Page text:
22 Apr What’s In the New Executive Order Suspending US Immigration?
Washington, D.C., April 22, 2020: The White House has still not released the Executive Order suspending immigration to the U.S. The President first announced this new measure by Tweet on Monday evening — apparently without prior coordination with the Department of Homeland Security, USCIS and Department of State. The text of the Executive Order was written on Tuesday and was submitted to the Justice Department’s Office of Legal Counsel for legal compliance. As of today, Wednesday morning, the Executive Order still has not been released to the public.
The stated purpose behind the proposed Executive Order is to protect jobs for US workers, who have filed more than 22 million new unemployment claims in the last 60 days since the COVID-19 crisis began in the US.
Most commentators, however, are not convinced. They view this measure as an effort to change negative headlines about the COVID-19 crisis, and a natural progression of the anti-immigrant views the President’s political base adores, and which find their most ardent supporter in his chief immigration advisor, Stephen Miller.
The only information available about the Executive Order comes from the President’s news conference on Tuesday and late-night reporting by various media on Tuesday evening.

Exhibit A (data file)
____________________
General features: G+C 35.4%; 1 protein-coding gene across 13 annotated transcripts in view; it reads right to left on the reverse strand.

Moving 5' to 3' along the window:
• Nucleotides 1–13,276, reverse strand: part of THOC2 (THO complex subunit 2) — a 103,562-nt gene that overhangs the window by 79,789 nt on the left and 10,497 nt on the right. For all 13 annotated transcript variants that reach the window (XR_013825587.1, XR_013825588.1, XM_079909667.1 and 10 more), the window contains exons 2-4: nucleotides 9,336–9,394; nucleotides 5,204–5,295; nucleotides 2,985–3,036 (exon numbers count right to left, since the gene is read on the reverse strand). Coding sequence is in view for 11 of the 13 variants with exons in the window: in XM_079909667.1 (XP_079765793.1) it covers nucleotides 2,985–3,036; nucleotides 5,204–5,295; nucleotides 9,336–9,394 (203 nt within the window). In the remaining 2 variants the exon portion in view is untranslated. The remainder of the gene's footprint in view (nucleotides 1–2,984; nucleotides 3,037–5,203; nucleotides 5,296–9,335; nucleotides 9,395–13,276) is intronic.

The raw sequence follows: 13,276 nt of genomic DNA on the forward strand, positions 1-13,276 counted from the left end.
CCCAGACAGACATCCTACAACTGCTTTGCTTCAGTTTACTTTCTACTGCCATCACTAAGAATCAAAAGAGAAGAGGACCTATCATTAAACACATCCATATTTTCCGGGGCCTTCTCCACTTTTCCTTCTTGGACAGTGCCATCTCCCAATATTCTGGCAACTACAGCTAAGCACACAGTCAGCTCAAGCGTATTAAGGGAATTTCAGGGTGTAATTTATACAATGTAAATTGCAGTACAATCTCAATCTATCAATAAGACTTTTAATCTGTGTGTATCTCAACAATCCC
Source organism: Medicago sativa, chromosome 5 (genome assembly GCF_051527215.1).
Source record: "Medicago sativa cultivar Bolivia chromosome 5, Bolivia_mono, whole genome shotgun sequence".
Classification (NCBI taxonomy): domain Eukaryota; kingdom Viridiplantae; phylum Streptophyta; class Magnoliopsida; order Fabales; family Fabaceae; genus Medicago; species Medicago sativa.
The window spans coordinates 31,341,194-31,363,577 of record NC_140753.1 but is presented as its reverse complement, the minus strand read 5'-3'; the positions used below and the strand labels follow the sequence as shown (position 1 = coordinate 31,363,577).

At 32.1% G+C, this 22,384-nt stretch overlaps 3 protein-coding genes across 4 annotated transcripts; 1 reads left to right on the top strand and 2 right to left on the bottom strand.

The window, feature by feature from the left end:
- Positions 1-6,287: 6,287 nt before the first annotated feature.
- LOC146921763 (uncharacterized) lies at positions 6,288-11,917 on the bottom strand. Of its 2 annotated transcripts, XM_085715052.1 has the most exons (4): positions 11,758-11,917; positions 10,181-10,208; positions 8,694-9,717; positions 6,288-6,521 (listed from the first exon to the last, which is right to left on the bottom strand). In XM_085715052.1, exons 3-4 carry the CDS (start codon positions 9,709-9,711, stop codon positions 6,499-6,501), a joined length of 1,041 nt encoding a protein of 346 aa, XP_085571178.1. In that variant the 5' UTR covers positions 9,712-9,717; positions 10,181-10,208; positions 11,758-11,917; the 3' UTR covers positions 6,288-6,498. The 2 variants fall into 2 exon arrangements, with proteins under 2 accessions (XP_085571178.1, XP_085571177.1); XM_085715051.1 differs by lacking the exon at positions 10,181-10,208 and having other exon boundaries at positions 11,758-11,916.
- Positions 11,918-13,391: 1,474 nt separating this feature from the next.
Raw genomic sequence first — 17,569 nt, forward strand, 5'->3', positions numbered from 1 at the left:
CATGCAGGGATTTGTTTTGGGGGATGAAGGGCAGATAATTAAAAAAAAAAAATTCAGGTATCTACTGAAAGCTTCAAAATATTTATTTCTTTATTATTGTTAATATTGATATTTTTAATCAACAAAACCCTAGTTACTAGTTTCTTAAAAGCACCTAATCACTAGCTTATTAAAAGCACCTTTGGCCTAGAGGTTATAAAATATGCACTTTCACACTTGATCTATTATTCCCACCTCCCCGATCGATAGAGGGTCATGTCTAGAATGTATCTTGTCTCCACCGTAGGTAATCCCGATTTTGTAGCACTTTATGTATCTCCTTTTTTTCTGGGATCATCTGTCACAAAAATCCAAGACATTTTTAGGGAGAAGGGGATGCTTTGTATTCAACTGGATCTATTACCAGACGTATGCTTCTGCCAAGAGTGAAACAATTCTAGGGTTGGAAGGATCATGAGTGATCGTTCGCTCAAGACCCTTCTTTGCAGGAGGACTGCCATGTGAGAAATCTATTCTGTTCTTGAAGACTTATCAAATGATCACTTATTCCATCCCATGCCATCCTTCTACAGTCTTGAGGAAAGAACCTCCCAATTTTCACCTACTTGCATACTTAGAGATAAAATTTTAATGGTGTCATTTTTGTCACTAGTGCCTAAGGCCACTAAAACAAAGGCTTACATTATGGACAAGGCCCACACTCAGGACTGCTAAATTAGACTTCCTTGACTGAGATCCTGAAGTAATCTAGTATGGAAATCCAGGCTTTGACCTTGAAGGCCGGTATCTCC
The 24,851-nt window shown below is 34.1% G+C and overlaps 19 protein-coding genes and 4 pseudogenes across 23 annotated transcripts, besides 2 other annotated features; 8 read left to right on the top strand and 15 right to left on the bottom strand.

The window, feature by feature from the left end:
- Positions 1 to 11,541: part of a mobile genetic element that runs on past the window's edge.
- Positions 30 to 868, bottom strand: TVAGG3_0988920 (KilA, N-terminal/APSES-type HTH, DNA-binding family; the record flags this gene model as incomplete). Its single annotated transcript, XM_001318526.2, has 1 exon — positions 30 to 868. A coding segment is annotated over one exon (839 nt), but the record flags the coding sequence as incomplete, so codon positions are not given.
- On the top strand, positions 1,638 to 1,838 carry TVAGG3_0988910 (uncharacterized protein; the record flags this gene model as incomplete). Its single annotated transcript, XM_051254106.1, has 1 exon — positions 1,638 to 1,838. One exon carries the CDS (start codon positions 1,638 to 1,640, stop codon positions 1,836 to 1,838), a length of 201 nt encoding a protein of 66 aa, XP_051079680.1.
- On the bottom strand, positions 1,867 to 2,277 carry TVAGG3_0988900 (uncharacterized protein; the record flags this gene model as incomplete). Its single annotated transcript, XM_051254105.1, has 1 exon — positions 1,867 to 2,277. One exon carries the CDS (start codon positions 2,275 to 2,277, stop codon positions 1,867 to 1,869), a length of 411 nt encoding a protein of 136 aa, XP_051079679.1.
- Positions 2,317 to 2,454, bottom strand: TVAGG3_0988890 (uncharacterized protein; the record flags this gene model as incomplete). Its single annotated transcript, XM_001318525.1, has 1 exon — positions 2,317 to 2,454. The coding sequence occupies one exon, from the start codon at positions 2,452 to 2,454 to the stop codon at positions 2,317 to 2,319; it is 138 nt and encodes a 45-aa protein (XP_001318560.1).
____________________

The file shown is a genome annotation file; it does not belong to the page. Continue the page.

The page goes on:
The landscape appears to be the following:
(1) The White House will order a 60-day suspension of all green card processing by USCIS and US Department of State. It is likely that the Executive Order will apply to all green cards obtained through employment (with exception for medical professionals) as well as all green cards obtained through family sponsorship.
(2) The White House will order restrictions on the H-1B skilled worker program that may require employers to demonstrate that they have not laid off US workers in positions that are occupied by H-1B skilled workers. More aggressive reports indicate a suspension of issuance of new initial H-1B skilled worker visas along with many other types of new initial work visas to the US. It has not been reported that the White House intends to rescind any work visas already granted, or prevent the extension of any work visas already granted. The focus appears to be on issuance of new visas for the first time.
(3) Farm worker visas appear to be exempt from the proposed Executive Order.
These concepts are nevertheless speculative. The White House has not clarified the content of the proposed Executive Order.
A formal release of the Executive Order is rumored for Wednesday, April 21, 2020.
It is important to note that US Consulates all over the world have been closed for nearly all visa processing since March 20, 2020. This means that the Executive Order expands upon a Department of State policy that already shut down most immigration and visits to the US.
The biggest concern is that the 60-day temporary suspension may evolve into a longer-term “temporary” suspension.
We will continue to report on updates to this policy as details are announced.
Donoso & Partners, a leading immigration law firm based in Washington, D.C., will continue to report on developments regarding the immigration law and policy through our news section of donosolaw.com.
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